Vietnam vet, former Steeler shares lessons with Guard
January 28, 2009
- In 1968, Rocky Bleier was drafted by both the Pittsburgh Steelers and the U.S. Army.
- Bleier was twice wounded in the legs by gunfire and a grenade during the same battle.
- Doctors told Bleier that he would probably be able to walk, but that he would never play football again.
- He went on to help lead the Steelers to four Super Bowl championships in the 1970s.
BISMARCK, N.D. (Army News Service, Jan. 28, 2009) - A Vietnam War veteran, who overcame great odds to become a successful National Football League player, shared his message of strength, attitude and optimism during the North Dakota National Guard's 2009 Safety Conference Jan. 24.
Former Pittsburgh Steeler Rocky Bleier was the conference's keynote speaker, and his message to the Guardsmen was clear and simple: "Never give up no matter how badly the odds are stacked against you."
Although his football career is truly noteworthy -- he has four Super Bowl rings from his years with the Steelers -- it was the Army veteran in Bleier that was most appreciated by the Guardsmen who listened to him speak.
"We chose Rocky Bleier as our keynote speaker because of his inspirational story of never quitting," said Chief Warrant Officer Bradley Hoines, North Dakota National Guard state safety officer. "His ability to overcome obstacles with hard work coupled with good personal choices fits well with our objectives in our commander's safety program.
"Safety encompasses the myriad of choices that an individual makes which can either prove to be a positive or negative influence on their life."
In 1968, Bleier was drafted by both the Pittsburgh Steelers and the U.S. Army. After playing sparingly with the Steelers, Bleier headed for basic training and deployed to Vietnam in May 1969. He served as an infantryman with the 196th Light Infantry Brigade of the famous Americal Division.
In August of that same year, Bleier was twice wounded in the legs by gunfire and a grenade during the same battle.
It would be a long, arduous journey back to professional football.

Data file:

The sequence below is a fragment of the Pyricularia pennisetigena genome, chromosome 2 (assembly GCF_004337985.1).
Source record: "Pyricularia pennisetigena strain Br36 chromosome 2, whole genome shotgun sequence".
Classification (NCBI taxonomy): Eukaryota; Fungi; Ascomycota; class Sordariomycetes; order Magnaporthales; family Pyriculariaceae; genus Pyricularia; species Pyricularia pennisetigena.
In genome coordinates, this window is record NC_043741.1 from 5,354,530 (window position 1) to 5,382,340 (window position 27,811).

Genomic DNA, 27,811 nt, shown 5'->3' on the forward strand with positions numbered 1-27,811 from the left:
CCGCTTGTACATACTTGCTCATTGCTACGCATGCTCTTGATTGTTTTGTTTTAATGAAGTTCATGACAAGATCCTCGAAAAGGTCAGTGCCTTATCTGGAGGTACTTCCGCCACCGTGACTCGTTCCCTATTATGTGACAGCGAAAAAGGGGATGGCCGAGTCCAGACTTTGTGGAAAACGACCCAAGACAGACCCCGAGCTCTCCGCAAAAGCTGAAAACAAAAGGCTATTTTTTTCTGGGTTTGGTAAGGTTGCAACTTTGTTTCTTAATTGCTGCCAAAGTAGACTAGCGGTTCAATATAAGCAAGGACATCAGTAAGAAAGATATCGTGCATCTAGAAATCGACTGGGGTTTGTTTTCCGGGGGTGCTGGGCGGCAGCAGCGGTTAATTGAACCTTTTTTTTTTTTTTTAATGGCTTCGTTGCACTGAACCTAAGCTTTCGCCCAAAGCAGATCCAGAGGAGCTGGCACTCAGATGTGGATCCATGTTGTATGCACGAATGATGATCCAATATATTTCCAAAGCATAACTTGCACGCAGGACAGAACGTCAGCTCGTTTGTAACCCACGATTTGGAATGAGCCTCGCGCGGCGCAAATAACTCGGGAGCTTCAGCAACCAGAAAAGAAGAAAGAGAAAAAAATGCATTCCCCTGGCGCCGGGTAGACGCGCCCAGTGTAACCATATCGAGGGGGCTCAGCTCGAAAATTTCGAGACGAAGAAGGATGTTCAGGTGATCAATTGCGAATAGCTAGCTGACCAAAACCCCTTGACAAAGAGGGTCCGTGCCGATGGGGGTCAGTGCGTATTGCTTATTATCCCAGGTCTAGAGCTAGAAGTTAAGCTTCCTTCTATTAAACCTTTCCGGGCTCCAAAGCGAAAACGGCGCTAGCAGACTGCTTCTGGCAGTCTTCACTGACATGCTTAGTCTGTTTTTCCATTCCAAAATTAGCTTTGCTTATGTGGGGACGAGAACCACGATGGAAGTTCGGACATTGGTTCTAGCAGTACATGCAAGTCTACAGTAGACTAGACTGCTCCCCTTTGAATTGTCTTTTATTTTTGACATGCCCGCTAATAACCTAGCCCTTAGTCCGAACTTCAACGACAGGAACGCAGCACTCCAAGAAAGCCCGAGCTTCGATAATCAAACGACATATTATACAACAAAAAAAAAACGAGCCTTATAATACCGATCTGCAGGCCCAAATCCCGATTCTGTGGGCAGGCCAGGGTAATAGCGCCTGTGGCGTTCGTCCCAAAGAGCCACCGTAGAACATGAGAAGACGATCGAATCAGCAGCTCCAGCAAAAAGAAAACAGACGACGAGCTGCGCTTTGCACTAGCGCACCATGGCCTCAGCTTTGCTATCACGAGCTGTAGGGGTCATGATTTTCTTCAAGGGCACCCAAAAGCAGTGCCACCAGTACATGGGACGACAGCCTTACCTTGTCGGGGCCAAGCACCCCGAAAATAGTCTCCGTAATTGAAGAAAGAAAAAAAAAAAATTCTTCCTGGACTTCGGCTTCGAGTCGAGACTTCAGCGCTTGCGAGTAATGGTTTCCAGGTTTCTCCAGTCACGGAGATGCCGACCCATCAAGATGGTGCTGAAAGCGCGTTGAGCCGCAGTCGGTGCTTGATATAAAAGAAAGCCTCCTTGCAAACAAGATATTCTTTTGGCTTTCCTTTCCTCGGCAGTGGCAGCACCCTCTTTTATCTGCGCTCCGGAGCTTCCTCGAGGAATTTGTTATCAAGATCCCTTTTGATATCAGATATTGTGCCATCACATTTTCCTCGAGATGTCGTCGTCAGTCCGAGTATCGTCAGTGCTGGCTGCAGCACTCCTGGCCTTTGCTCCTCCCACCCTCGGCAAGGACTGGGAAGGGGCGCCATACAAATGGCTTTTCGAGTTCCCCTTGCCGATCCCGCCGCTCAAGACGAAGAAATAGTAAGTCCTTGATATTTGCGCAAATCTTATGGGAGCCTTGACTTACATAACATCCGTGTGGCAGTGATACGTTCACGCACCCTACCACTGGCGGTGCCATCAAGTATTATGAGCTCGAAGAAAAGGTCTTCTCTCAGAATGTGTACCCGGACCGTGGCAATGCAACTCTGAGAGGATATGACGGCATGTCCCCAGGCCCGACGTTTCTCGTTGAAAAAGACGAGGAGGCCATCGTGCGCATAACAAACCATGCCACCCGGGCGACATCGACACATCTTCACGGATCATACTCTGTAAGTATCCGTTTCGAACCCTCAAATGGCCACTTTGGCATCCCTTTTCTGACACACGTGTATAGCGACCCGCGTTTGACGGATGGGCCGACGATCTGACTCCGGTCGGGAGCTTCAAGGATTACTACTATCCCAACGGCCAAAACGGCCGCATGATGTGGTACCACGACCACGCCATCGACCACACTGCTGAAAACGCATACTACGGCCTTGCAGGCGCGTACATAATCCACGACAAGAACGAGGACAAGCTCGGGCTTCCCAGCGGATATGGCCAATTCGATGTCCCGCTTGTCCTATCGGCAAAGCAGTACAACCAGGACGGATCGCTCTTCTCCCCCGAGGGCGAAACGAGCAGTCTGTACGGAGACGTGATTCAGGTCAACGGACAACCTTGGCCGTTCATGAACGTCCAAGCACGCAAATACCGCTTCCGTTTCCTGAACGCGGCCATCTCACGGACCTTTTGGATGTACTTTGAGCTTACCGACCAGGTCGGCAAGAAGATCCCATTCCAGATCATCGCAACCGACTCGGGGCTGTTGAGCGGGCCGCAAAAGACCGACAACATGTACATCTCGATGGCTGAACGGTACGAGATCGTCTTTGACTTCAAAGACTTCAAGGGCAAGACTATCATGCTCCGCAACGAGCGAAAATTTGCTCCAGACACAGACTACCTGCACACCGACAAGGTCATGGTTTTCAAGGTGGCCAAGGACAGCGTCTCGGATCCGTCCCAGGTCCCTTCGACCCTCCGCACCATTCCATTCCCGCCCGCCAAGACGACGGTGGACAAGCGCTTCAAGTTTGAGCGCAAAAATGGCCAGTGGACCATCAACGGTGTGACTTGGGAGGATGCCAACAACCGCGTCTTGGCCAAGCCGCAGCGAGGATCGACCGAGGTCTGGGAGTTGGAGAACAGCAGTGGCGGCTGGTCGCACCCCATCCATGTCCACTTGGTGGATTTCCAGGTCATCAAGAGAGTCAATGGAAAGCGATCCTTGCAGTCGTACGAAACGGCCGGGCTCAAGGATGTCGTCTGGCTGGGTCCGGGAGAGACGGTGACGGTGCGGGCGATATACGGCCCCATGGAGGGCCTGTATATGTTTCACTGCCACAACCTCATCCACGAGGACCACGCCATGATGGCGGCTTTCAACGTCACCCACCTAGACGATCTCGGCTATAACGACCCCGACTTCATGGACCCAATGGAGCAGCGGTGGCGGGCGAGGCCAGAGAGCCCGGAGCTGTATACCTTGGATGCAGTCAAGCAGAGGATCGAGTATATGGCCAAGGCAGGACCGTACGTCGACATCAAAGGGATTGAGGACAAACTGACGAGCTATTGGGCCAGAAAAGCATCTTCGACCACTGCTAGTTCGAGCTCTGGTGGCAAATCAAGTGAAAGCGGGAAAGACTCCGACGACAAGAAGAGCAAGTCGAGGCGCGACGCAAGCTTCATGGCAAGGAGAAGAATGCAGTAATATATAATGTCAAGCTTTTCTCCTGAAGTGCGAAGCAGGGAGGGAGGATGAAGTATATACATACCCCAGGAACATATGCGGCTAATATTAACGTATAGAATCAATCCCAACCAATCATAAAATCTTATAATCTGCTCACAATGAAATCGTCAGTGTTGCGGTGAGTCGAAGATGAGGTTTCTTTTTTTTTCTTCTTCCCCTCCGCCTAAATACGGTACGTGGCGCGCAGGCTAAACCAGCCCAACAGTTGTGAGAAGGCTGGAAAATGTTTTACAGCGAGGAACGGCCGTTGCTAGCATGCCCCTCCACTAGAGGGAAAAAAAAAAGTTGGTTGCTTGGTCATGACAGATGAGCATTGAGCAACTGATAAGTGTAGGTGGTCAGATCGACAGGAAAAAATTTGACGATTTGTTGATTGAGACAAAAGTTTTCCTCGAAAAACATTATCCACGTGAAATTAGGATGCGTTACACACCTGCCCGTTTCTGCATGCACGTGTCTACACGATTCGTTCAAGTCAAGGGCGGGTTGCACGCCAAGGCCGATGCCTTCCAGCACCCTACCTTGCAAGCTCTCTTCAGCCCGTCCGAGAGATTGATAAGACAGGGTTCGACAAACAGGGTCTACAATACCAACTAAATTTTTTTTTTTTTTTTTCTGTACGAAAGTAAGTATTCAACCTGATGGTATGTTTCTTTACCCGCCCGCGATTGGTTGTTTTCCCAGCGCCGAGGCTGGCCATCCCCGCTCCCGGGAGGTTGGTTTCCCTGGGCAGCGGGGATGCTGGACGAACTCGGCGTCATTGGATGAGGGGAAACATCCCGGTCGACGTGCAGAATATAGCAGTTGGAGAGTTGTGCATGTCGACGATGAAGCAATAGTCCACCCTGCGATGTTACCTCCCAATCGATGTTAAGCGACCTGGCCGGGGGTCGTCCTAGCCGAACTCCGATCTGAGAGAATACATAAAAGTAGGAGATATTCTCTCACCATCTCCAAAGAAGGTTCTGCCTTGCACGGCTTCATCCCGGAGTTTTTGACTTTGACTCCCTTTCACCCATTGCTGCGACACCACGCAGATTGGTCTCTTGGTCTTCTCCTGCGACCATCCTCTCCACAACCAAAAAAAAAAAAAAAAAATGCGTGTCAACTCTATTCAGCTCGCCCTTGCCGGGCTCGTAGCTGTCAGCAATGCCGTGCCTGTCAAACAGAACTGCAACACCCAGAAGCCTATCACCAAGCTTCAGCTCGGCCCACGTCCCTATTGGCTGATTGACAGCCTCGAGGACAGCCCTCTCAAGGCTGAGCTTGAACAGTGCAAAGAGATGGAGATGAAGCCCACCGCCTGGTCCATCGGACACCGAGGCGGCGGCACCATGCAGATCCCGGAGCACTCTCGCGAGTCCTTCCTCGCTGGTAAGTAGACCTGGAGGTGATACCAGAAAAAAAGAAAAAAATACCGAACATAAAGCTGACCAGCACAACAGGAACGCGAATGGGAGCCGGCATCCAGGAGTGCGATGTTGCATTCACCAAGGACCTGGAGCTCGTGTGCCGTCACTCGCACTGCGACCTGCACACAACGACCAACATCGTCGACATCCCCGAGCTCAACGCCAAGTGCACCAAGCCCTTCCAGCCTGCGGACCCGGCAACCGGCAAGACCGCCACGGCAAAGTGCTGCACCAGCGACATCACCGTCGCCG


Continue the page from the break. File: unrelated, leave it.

Military doctors told Bleier that he would probably be able to walk, but that he would never play football again. Bleier refused to believe it.
"I talk a lot about structure and fundamentals and what happens in changing environments. It's really those basic fundamentals that football teaches you and life teaches you. The military teaches you the same thing," said Bleier.
Through personal devotion and hard work, he rehabilitated himself and finally won a starting position with the Steelers in the 1974 season, playing in the same backfield with Hall of Fame members Terry Bradshaw and Franco Harris.
Bleier was destined to play with the "Super Steelers" of the 1970s that won Super Bowls IX, X, XIII and XIV. He retired from football after the 1980 season.
Bleier's enthusiasm and energy engaged the Guardsmen throughout his talk, and he remained open and gracious throughout the conference. He signed autographs when requested and was quick to offer all four of his precious Super Bowl rings for his fans to proudly wear as they posed for pictures alongside him.
"Rocky Bleier's comments were right on the mark," said Capt. Doug Larsen. "I think his refusal to accept his destiny as a disabled veteran and his persistence to achieve his dream most likely had a very positive impact on his teammates. It will certainly have that impact on me."
In addition to being a four-time Super Bowl winner, Bleier was also named by Parade magazine as an All-American High School Player, a member of Notre Dame's 1966 National Championship football team, followed by selection as team captain the next year, and is featured on the "Steelers All-Time Team" as a running back.
Despite his lengthy list of football accomplishments, Bleier is quick to point out that he is just as proud of his military service and the service of his Army buddies during the Vietnam War. He received a Bronze Star Medal and Purple Heart Medal for his time in combat.
Bleier says he is extremely appreciative that today's military members returning home from war are greeted as the heroes they truly are.
(William Prokopyk writes for the North Dakota National Guard.)